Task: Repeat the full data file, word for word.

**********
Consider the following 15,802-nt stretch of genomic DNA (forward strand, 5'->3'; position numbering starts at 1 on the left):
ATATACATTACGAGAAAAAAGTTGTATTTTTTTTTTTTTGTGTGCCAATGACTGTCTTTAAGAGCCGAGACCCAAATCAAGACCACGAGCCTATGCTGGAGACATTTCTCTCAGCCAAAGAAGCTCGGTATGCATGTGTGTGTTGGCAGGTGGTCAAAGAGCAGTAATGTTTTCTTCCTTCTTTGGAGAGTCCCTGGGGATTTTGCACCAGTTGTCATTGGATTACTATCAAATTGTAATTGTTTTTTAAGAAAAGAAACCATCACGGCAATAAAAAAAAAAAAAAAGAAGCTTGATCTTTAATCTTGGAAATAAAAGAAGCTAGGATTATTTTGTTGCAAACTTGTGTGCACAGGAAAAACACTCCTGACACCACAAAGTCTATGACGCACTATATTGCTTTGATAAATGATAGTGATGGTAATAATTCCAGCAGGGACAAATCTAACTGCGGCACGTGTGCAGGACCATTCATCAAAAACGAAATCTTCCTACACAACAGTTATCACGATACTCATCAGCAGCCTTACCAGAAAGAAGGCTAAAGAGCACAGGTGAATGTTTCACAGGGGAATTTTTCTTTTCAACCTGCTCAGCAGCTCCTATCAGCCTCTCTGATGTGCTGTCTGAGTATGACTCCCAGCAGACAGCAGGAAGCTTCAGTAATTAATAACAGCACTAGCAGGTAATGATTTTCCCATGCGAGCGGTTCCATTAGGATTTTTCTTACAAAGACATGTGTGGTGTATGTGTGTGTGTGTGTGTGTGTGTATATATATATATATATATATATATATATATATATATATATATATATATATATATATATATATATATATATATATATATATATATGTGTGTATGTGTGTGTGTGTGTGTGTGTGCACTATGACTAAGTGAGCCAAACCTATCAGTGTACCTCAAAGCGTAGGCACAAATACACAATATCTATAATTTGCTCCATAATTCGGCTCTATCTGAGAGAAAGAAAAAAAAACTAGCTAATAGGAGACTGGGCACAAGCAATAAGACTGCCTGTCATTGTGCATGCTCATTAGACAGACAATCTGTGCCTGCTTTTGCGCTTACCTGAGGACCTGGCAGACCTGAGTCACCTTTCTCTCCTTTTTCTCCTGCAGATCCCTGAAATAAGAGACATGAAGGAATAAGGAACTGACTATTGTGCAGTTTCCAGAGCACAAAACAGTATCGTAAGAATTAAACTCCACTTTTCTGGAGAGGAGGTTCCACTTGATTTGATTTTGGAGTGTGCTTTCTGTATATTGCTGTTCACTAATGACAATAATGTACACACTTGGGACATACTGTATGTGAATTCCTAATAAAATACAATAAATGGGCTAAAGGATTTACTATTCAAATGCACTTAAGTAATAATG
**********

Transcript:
Consider the following 15,802-nt stretch of genomic DNA (forward strand, 5'->3'; position numbering starts at 1 on the left):
ATATACATTACGAGAAAAAAGTTGTATTTTTTTTTTTTTGTGTGCCAATGACTGTCTTTAAGAGCCGAGACCCAAATCAAGACCACGAGCCTATGCTGGAGACATTTCTCTCAGCCAAAGAAGCTCGGTATGCATGTGTGTGTTGGCAGGTGGTCAAAGAGCAGTAATGTTTTCTTCCTTCTTTGGAGAGTCCCTGGGGATTTTGCACCAGTTGTCATTGGATTACTATCAAATTGTAATTGTTTTTTAAGAAAAGAAACCATCACGGCAATAAAAAAAAAAAAAAAGAAGCTTGATCTTTAATCTTGGAAATAAAAGAAGCTAGGATTATTTTGTTGCAAACTTGTGTGCACAGGAAAAACACTCCTGACACCACAAAGTCTATGACGCACTATATTGCTTTGATAAATGATAGTGATGGTAATAATTCCAGCAGGGACAAATCTAACTGCGGCACGTGTGCAGGACCATTCATCAAAAACGAAATCTTCCTACACAACAGTTATCACGATACTCATCAGCAGCCTTACCAGAAAGAAGGCTAAAGAGCACAGGTGAATGTTTCACAGGGGAATTTTTCTTTTCAACCTGCTCAGCAGCTCCTATCAGCCTCTCTGATGTGCTGTCTGAGTATGACTCCCAGCAGACAGCAGGAAGCTTCAGTAATTAATAACAGCACTAGCAGGTAATGATTTTCCCATGCGAGCGGTTCCATTAGGATTTTTCTTACAAAGACATGTGTGGTGTATGTGTGTGTGTGTGTGTGTGTGTATATATATATATATATATATATATATATATATATATATATATATATATATATATATATATATATATATATATATATATATATATGTGTGTATGTGTGTGTGTGTGTGTGTGTGCACTATGACTAAGTGAGCCAAACCTATCAGTGTACCTCAAAGCGTAGGCACAAATACACAATATCTATAATTTGCTCCATAATTCGGCTCTATCTGAGAGAAAGAAAAAAAAACTAGCTAATAGGAGACTGGGCACAAGCAATAAGACTGCCTGTCATTGTGCATGCTCATTAGACAGACAATCTGTGCCTGCTTTTGCGCTTACCTGAGGACCTGGCAGACCTGAGTCACCTTTCTCTCCTTTTTCTCCTGCAGATCCCTGAAATAAGAGACATGAAGGAATAAGGAACTGACTATTGTGCAGTTTCCAGAGCACAAAACAGTATCGTAAGAATTAAACTCCACTTTTCTGGAGAGGAGGTTCCACTTGATTTGATTTTGGAGTGTGCTTTCTGTATATTGCTGTTCACTAATGACAATAATGTACACACTTGGGACATACTGTATGTGAATTCCTAATAAAATACAATAAATGGGCTAAAGGATTTACTATTCAAATGCACTTAAGTAATAATG